The SEC recently public comments solicited on Digital Engagement Practices (DEP) used by certain brokers and investment advisers, including predictive data analytics, differential marketing, and behavioral prompts (such as gamification). Public comments window ends October 1, 2021. Letters of comment already submitted are available here– they run the gamut and are quite interesting to read.
SEC request comes as part of an in-depth review of these practices and also relies on SEC Chairman Gary Gensler May 2021 remarks to the House of Commons Financial Services Committee, which Gensler reinforced in the testimony before the Senate Banking Committee September 14, 2021. Gensler’s remarks highlighted the increased use of DEPs by companies and, at least as Gensler seems to see, the associated risks to investors. Through the public consultation process, the SEC hopes to gain a better understanding of DEPs in order to facilitate an assessment of their use in light of existing regulations and to further examine the regulatory measures that may be needed to protect investors.
Although the SEC did not define DEPs, it did provide examples: social networking tools; games, sequences and other competitions with prizes; points, badges and rankings; opinion; celebrations for commerce; visual cues; ideas presented during ordering and other curated listings or features; subscriptions and membership levels; and chatbots. The SEC also notes that companies are using artificial intelligence and machine learning to “transform the user interfaces and interactions retail investors have on digital platforms by developing an understanding of investor preferences and tailoring the interface and the associated prompts to invoke these preferences “. The SEC’s request includes a number of specific DEP-related questions in addition to an 11-question retail investor survey.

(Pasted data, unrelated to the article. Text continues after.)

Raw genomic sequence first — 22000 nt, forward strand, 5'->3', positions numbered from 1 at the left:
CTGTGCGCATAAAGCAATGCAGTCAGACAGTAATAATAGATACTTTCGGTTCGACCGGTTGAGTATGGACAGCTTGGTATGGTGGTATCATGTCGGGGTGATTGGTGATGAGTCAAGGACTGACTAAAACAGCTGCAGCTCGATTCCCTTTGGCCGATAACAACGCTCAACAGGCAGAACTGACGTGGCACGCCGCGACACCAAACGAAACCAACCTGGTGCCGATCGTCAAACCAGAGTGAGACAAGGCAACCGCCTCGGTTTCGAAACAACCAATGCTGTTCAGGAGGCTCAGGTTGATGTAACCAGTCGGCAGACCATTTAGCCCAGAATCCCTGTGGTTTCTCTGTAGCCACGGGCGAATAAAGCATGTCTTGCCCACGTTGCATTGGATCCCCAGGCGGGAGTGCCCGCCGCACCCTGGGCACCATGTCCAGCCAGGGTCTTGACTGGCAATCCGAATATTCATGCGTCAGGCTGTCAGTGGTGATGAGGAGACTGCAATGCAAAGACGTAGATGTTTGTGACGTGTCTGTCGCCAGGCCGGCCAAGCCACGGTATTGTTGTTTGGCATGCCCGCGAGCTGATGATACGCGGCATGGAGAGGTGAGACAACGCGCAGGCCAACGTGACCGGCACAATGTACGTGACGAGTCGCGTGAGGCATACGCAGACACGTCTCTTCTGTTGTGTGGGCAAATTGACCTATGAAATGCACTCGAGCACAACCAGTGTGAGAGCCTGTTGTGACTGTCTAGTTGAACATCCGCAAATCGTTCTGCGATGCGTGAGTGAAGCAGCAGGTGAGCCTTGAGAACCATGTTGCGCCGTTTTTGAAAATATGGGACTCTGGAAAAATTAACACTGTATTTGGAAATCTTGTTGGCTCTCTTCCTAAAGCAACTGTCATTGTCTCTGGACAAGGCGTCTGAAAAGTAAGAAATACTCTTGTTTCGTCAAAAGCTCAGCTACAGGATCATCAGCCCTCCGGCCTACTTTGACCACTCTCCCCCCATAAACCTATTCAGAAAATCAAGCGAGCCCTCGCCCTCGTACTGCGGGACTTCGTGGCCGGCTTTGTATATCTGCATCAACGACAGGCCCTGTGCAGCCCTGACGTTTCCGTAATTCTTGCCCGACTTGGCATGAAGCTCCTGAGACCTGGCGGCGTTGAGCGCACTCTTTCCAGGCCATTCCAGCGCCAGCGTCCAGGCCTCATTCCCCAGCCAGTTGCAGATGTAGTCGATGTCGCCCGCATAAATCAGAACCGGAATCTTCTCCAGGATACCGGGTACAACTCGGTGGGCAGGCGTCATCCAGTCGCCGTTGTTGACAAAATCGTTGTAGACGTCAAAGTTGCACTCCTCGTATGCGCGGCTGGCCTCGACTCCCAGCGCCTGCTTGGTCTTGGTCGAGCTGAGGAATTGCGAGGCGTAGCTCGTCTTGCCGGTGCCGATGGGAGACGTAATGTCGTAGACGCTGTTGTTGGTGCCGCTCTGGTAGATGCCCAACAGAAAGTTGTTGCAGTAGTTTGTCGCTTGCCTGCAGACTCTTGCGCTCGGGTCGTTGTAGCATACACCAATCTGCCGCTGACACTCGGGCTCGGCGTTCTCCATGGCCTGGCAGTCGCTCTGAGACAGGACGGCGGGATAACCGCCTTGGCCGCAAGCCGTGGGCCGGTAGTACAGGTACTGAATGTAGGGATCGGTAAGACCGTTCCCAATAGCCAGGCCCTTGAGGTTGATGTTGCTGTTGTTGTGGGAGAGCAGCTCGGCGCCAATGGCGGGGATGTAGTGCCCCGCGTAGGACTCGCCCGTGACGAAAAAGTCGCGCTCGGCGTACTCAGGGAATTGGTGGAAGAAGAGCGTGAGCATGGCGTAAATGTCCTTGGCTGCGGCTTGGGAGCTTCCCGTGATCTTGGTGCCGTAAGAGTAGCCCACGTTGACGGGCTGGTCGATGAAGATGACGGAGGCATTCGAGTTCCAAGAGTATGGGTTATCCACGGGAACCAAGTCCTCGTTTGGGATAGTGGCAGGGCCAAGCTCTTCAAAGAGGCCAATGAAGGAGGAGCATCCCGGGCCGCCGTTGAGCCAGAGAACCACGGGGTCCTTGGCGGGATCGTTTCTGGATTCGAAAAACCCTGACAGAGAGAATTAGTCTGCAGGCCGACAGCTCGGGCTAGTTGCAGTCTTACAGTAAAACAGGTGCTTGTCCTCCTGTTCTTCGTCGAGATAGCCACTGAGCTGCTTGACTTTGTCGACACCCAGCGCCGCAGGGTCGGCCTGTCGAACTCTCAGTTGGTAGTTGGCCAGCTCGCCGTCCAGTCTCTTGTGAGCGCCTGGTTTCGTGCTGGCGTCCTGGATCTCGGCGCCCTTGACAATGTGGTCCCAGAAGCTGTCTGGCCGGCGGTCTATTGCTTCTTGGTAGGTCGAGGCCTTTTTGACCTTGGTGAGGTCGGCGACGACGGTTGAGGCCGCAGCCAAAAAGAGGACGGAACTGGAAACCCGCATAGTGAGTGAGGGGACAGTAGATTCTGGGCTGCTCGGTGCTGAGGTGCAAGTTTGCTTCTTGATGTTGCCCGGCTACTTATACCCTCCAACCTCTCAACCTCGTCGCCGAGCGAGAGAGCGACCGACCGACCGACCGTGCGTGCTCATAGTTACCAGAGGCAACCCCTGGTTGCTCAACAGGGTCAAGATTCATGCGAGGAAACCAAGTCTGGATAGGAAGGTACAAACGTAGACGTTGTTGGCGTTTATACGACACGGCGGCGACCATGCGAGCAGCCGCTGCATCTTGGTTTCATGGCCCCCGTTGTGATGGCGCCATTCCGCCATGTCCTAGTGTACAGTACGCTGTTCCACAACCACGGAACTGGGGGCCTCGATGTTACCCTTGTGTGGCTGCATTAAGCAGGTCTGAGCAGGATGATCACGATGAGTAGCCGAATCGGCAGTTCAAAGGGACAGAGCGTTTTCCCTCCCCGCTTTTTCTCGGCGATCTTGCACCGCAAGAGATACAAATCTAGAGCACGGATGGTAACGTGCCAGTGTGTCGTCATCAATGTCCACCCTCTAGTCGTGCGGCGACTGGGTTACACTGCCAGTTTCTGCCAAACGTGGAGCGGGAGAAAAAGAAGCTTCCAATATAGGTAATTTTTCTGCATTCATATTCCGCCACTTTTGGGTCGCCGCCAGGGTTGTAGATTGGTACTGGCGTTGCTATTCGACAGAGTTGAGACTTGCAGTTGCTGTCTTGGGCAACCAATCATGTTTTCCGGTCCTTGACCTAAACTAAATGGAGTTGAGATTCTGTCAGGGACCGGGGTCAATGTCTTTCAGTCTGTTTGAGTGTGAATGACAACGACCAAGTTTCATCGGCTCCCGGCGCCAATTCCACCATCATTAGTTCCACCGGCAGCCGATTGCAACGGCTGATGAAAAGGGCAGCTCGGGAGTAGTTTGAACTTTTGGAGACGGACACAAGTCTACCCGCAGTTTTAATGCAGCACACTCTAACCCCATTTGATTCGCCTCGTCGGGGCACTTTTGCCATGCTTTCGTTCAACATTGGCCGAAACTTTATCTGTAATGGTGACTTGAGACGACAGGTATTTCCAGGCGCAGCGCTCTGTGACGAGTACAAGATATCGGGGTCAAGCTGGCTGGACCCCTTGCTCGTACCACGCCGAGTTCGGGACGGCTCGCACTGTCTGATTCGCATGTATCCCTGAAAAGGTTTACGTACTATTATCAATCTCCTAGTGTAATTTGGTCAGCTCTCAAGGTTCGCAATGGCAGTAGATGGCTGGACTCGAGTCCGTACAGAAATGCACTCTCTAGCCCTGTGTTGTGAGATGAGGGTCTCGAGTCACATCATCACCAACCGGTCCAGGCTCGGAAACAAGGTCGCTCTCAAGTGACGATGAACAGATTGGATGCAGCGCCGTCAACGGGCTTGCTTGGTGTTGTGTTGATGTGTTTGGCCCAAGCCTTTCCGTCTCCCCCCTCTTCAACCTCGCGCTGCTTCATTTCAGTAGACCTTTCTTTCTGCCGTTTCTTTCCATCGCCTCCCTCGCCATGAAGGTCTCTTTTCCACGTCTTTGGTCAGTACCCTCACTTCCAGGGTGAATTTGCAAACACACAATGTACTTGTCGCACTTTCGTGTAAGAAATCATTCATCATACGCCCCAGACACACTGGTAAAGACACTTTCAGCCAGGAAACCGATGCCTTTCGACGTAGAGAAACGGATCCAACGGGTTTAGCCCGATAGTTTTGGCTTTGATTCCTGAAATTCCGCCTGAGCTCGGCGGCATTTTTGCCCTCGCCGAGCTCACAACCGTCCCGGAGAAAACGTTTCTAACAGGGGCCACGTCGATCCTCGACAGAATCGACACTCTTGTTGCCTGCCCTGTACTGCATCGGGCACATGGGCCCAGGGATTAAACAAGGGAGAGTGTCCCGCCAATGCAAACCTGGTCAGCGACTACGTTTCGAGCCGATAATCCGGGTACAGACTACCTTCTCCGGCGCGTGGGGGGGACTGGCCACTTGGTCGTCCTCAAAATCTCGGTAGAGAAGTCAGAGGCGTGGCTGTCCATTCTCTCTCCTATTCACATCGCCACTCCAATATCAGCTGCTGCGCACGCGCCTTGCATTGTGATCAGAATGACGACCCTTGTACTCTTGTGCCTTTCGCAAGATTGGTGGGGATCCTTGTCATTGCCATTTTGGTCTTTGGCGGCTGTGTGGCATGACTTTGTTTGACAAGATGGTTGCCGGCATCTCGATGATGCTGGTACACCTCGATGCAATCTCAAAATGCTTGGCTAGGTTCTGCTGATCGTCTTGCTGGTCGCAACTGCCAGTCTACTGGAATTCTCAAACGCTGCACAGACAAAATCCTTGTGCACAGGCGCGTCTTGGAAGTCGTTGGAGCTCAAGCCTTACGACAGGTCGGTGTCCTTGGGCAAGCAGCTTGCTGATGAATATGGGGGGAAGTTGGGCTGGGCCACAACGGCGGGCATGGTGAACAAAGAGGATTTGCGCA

The SEC notes some benefits that can result from PEDs, such as increased investor engagement. At the heart of the SEC’s claim, however, appears to be the idea that technology enables investor engagement in a way that can cause investors to act in a prejudicial manner and which may conflict with interests. brokers and advisers providing the signals. . For example, the SEC notes that DEPs can encourage frequent trading, using strategies that carry additional risk, and even use what the SEC calls “dark patterns” – interface and design choices that are knowingly designed to confuse users or manipulate preferences or actions. And in his recent remarks to Senate Banking, Gensler suggested that “the models could also inadvertently reflect historical biases embedded in datasets that can be proxies for protected characteristics, like race and gender.” His remarks also juxtaposed benefits such as increased access and choice in markets to âquestions about potential conflicts within the brokerage, wealth management and robotics advisory spaces, particularly if and when models brokerage or investment advisor are optimized for revenue and platform data. collection. âThe ever-worrisome concern of ‘systemic risk’ also appears to be in the foreground.
At a minimum, we expect the SEC to double down on Gensler’s recent remarks by issuing staff guidance to the industry. Staff are likely to focus their attention on conflicts of interest, company disclosures to clients (including how they generate income, even in an environment of zero trading fees) and whether company shares reach the level of actionable advice or recommendations. But outright bans on some DEPs seem unlikely, as does the development of formal rules, at least in the near future. Much of the attention to these matters rests on the investor protection component of the SEC’s tripartite mission. But the plaintiff’s bar could be the primary beneficiary of any negative inferences towards DEPs.